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School board shake-up results in little change

Posted: Wednesday, October 08, 2003

In one of the closest and most divisive races for seats on the Kenai Peninsula Borough School District Board of Education, incumbent Debra Mullins appears to have defeated her challenger, Vicki Pate, for a seat representing Nikiski.

Mullins, who has more than a decade of cumulative board experience and is slated to serve as president of the Alaska Association of School Boards this year, was leading candidate Vicki Pate for the seat in District 3-Nikiski late Tuesday night.

By about 10:30 p.m. Tuesday, Mullins had just under 60 percent of the votes, while Pate was holding at 40 percent. About 111 votes separated the candidates.

Pate, who was running on a platform advocating the separation of schools and state, said early in the race that she was running to get her ideas out and didn't expect to win.

Mullins said she was not surprised by the results.

"I never underestimate opponents in elections," she said.

However, she said she remained confident that her lead trend would hold.

"You don't know until you know, but usually trends don't tend to change," she said.

"I think there's a big enough lead that the absentee ballots and the questioned ballots will hold steady. With that assumption, I guess I'm looking forward to continuing my work on the board and my continued service to the kids of the district."

Pate was out of town Tuesday night and unavailable for comment.

The Mullins-Pate race was one of only three contested races in the election of school board members, despite the nine openings on the newly reapportioned board.

In District 1-Kalifornsky, former teacher and five-year school board veteran Sammy Crawford beat six-time candidate Gene Dyson. As of about 11 p.m. Tuesday, Crawford had 66 percent of the votes to Dyson's 33 percent.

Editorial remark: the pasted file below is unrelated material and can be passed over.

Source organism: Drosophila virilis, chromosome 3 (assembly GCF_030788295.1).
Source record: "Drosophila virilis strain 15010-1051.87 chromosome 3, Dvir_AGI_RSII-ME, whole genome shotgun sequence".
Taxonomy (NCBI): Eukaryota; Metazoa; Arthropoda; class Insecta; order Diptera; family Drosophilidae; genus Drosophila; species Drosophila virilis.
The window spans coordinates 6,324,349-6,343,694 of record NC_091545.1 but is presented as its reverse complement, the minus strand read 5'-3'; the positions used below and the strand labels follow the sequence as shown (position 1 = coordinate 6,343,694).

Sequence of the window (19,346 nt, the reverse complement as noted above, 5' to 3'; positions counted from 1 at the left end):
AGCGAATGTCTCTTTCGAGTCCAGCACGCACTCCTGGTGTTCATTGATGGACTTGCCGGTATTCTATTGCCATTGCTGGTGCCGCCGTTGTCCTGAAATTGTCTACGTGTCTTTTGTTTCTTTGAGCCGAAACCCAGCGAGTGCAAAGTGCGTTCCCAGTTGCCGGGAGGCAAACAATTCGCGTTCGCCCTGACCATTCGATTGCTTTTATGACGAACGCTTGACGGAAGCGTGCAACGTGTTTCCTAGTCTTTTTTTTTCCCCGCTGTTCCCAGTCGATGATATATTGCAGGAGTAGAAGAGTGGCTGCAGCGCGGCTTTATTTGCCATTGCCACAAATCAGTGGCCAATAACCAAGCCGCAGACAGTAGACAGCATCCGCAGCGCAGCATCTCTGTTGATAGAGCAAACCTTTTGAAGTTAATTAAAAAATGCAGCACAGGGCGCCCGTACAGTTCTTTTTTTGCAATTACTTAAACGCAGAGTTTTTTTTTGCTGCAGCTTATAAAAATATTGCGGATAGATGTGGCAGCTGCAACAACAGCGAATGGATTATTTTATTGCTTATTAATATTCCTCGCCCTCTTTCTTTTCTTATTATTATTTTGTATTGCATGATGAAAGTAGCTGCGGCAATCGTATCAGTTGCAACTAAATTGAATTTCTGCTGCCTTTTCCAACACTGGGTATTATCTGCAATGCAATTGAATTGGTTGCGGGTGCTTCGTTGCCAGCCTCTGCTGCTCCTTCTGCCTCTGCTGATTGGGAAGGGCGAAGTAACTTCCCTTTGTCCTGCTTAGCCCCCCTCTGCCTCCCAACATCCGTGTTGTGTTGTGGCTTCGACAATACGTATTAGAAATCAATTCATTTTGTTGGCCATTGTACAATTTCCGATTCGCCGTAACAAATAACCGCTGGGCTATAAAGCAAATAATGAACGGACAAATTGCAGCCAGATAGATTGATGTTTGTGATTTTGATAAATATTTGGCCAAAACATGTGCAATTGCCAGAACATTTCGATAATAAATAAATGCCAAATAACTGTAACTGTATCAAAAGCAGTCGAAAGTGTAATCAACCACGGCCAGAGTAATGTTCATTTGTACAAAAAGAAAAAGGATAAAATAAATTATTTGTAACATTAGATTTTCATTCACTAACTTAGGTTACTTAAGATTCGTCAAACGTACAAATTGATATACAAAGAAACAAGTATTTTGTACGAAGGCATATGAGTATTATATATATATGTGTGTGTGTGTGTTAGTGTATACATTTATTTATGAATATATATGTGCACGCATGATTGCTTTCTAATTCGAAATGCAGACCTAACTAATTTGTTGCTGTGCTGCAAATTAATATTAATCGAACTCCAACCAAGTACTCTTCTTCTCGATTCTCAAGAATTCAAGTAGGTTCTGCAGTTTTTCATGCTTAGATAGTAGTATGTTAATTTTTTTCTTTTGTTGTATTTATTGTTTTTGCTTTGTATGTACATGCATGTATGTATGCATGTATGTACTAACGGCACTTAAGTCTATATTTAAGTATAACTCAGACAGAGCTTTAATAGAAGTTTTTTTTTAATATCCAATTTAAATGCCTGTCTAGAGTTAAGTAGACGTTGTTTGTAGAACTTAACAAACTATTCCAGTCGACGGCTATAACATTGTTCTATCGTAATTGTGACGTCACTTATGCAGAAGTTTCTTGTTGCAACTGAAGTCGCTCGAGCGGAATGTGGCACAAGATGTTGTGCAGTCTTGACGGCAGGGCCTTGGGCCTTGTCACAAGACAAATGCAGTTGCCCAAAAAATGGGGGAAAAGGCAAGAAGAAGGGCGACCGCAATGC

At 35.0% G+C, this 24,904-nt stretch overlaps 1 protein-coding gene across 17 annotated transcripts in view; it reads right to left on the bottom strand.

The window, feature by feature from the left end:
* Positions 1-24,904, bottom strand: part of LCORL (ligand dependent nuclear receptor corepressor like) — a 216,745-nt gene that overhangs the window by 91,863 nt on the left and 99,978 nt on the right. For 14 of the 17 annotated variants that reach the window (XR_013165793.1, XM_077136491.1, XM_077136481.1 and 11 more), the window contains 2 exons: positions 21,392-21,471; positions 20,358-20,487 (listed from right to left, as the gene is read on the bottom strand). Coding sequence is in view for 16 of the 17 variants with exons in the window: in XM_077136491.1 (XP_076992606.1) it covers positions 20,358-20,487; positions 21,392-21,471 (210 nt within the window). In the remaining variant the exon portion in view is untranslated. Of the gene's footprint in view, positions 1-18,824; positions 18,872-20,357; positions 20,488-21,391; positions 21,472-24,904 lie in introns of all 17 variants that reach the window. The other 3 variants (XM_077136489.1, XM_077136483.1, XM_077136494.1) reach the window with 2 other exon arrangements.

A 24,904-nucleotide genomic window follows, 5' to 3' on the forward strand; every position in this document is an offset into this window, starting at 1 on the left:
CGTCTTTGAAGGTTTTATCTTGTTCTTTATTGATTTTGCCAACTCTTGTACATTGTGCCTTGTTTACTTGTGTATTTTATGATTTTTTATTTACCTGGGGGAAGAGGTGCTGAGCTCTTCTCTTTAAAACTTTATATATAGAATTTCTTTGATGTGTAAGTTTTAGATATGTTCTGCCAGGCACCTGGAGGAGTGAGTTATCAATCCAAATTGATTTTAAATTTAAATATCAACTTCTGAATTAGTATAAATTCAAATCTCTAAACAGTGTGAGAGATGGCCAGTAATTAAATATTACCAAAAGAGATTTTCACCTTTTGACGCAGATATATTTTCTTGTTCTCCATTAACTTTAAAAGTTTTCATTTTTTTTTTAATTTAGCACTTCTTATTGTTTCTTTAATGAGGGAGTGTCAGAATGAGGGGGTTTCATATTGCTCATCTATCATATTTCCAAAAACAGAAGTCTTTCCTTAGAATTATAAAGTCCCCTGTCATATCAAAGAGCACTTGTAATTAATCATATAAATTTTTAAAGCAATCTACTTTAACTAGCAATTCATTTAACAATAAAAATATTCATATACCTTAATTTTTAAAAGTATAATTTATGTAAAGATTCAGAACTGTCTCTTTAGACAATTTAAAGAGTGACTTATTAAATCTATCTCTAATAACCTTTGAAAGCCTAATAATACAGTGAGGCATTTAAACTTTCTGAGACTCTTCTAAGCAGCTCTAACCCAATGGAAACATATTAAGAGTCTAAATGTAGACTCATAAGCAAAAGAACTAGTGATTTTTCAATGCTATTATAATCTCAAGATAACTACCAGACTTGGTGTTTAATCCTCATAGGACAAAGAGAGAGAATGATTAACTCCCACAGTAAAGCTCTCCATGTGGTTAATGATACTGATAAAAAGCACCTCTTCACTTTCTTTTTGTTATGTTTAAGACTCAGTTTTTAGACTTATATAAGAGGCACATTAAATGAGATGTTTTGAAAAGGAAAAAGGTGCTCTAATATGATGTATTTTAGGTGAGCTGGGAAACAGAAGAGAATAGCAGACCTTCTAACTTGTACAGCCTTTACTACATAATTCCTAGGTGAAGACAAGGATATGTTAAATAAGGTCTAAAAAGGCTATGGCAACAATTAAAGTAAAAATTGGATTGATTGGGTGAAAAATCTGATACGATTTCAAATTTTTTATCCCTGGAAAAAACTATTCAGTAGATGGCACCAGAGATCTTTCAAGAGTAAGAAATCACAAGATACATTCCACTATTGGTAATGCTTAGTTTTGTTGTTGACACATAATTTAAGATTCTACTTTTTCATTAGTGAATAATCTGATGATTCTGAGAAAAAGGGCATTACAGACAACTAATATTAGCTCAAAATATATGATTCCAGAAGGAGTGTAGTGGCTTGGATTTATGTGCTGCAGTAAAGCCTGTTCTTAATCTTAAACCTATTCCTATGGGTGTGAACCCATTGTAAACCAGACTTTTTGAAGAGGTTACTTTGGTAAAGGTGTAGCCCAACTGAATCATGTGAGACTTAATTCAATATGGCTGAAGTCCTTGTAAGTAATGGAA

"I'm pleased that the voters realize the challenges we have ahead and that having experience to help make these decisions is, I think, what they saw was important," Crawford said Tuesday night. "I think voters want to stay the course, and I think they're not ready for a change."

In the final contested race, former borough assembly member Debbie Holle of Kasilof beat Melanie Osterman for a seat in District 7-Central. Both are newcomers to the school board scene and touted similar platforms, including closer scrutiny of nonessential budget items in the cash-strapped district.

Neither were available for comment Tuesday night.

Another point of interest in the race is District 9-South Peninsula, where no candidates filed to run for election. A school board member will be elected by write-in votes.

Current board members said they have heard at least three separate campaigns had been mounted in the district, which encompasses all of the south peninsula outside the Homer city limits, including Anchor Point and communities across Kachemak Bay.

According to preliminary election results, only about 15 percent of the district's registered voters cast ballots in Tuesday's election, and while all votes obviously went to write-in candidates, names were unavailable as of the Clarion's deadline. A winner is expected to be announced today.

Also elected were incumbents Margaret Gilman, District 2-Kenai, Nels Anderson, District 4-Soldotna, and Deborah Germano, District 8-Homer. All three ran unopposed and received more than 90 percent of votes in their precincts.

Likewise, newcomer Marty Anderson ran unopposed in District 5-Sterling/Funny River and also received more than 90 percent of his district's votes.

Finally, Sandy Wassilie, the sole candidate in District 6-Seward, was elected by her constituents. Wassilie has a few months' experience on the board from when she was appointed to fill Mike Chenault's seat after he was elected to the Alaska House of Representatives in 2000. She lost her re-election bid to Gilman in 2001.

District Superintendent Donna Peterson said she has high hopes for the coming year with the new board.

"I'm looking forward to working with whoever will be seated," she said Tuesday night.

There is likely to be plenty of work to do.

Among the primary issues facing members will be monetary challenges. The district is expecting another tight year financially, and decisions before the board likely will include staffing formulas, class sizes and the fate of cocurricular activities and nonessential programs.

Board members will be seated at the next meeting at 7:30 p.m. Oct. 20 at the Borough Building. Officers will be elected at that time.



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